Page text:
Validity and reliability of accelerometry in identification of lying, sitting, standing or purposeful activity in adult hospital inpatients recovering from acute or critical illness: a systematic review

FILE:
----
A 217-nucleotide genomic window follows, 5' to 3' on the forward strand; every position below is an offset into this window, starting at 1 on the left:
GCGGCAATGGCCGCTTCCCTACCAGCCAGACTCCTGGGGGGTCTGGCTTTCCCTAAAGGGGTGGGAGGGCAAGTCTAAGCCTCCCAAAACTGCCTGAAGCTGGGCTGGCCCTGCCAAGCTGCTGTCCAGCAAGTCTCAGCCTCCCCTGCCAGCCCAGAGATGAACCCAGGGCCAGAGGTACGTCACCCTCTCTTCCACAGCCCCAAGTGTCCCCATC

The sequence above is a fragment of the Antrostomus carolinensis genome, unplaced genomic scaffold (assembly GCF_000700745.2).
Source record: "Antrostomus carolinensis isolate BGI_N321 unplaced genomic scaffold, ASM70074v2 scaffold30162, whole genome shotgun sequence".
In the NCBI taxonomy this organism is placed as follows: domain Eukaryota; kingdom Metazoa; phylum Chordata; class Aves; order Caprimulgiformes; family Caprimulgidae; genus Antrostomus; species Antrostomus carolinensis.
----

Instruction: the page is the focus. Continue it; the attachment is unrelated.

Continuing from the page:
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Objective:To investigate the validity and reliability of accelerometers to detect lying, sitting and standing postures or purposeful activity in hospitalized adults recovering from acute or critical illness.Data sources:CINAHL, MEDLINE, EMBASE, AMED, Cochrane Library, PEDro, PsycINFO and SPORTDiscuss were searched from inception to June 2017. Professional networks and reference lists of relevant articles were also searched. The main selection criteria were hospitalized adults with acute or critical illness and studies investigating the validity or reliability of accelerometers to identify body position or purposeful activity.Review methods:Two authors individually assessed study eligibility and independently undertook methodological quality assessment and data extraction from selected articles. A narrative synthesis of the data was undertaken.Results:Fifteen studies, collectively enrolling 385 hospitalized participants, were identified. Populations included stroke, the elderly, acute exacerbation of chronic respiratory disease, abdominal surgery and those recovering from critical illness. Correlations of r = 0.36 to 0.98 and levels of agreement of κ = 0.28 to 0.98 were reported for identification of lying, sitting or standing postures. Correlations of r = 0.4 to 0.8 with general activity were found, with r = 0.94 and 0.96 reported for step count. The reliability of accelerometry measurement was investigated in one study evaluating step count quantification (intraclass correlation coefficient (ICC) = 0.99, 95% confidence interval (CI) = 0.99–1.00).Conclusion:The validity of accelerometers to determine lying, sitting and standing postures or quantify purposeful activity within hospitalized acute or critically ill populations is variable. The reliability of accelerometry measurement within this setting remains largely unexplored.

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